What does an average day look like for you?
It depends a lot on what stage the project is in. At the moment, we are at the end of pre-production and beginning of production, so I am bouncing between outlining new stories and starting to write dialogue for the larger plots that are already developed. But generally, I have about an 80-20 split between doing my own work and reviewing other writers’ work, either in formal meetings or an informal mentoring role. I have certain stories and characters that I am responsible for writing, so I need to keep on top of any other plots that use those characters and make sure they don’t conflict with any intentions for them. Also, all the writers sit in the same room because at any given time, someone is likely to be stuck or come up with something that we hadn’t considered in outlining (like “hey, what do people call the Champion before he becomes the Champion?”) and we’ll have an impromptu brainstorm.
Can you tell us about one of your proudest moments working in game development?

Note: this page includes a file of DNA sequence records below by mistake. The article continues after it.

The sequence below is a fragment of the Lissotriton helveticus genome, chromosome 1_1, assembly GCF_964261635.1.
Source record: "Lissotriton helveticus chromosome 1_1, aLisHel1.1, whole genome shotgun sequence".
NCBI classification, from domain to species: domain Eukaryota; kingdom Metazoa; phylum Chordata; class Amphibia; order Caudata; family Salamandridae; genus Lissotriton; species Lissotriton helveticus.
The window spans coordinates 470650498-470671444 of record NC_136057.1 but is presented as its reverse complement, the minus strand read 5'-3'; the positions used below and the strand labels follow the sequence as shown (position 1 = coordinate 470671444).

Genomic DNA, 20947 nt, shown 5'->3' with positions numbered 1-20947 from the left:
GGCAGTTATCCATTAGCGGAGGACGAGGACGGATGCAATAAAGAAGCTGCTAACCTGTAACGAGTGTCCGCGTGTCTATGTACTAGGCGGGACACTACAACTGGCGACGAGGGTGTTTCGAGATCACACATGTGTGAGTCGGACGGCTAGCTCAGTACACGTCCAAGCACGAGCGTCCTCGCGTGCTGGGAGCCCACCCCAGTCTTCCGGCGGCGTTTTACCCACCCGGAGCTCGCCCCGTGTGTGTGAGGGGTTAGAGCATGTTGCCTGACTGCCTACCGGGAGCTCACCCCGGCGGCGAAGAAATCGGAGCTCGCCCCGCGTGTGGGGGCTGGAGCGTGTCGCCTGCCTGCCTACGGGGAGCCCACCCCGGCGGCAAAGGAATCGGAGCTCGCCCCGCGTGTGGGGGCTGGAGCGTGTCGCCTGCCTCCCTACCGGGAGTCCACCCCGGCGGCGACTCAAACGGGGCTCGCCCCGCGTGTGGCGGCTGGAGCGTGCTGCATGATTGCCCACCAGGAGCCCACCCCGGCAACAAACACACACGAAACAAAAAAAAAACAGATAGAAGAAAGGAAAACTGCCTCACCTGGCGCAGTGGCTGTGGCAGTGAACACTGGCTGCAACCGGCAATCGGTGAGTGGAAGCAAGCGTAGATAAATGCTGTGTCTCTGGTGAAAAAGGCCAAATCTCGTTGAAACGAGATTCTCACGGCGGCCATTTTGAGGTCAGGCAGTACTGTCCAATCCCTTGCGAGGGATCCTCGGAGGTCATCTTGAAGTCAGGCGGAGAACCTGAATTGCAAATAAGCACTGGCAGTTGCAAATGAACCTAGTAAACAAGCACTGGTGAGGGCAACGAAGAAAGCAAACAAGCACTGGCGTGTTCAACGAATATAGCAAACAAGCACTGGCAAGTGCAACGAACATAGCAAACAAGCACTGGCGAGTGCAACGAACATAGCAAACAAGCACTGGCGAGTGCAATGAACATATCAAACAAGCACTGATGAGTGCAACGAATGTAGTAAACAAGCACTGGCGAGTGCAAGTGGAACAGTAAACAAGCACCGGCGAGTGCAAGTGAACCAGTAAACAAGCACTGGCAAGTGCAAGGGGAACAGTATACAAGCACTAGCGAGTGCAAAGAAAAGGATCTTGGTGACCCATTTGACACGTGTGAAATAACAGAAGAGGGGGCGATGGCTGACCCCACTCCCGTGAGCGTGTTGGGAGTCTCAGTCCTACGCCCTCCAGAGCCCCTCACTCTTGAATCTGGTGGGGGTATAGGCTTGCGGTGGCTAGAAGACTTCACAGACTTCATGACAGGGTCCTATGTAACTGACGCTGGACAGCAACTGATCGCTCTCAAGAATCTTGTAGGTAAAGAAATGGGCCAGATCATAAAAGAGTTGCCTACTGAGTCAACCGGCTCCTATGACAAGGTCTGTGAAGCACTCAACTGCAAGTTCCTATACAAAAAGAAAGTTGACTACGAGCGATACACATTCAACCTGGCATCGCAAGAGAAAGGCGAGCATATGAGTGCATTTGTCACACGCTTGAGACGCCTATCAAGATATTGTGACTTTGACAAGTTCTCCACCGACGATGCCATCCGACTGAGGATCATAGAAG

When I was told that all of the romances in Dragon Age II were going to be available to both genders, I was a little nervous because I had never written (or read) romances for gay men before. I thought a lot about how to present the male-male romance for Anders and I received some nudges that it should be made to feel less important/less emotional than the heterosexual romance. But ultimately, I decided that love and passion were human universals and I was going to write the male-male romance as romantically as the female one. When the game came out, we got a letter from a fan, a young man who was coming to terms with the realization that he was gay. He said that he had never seen a gay romance portrayed positively, and he was terrified that he was never going to be able to fall in love or have a meaningful relationship with anyone. He was considering killing himself, he said, until he played the Anders romance – it was the first time he had seen anyone portray a gay relationship as genuinely romantic and loving, and now he was going to devote the rest of his life to finding that kind of passion (though hopefully not with a bipolar terrorist…) That was an amazing moment for me, because it showed that the characters we create in these games really do have a genuine effect on people, even if it’s just a few of them. Just because we’re making games, it doesn’t always has to be “just a game.”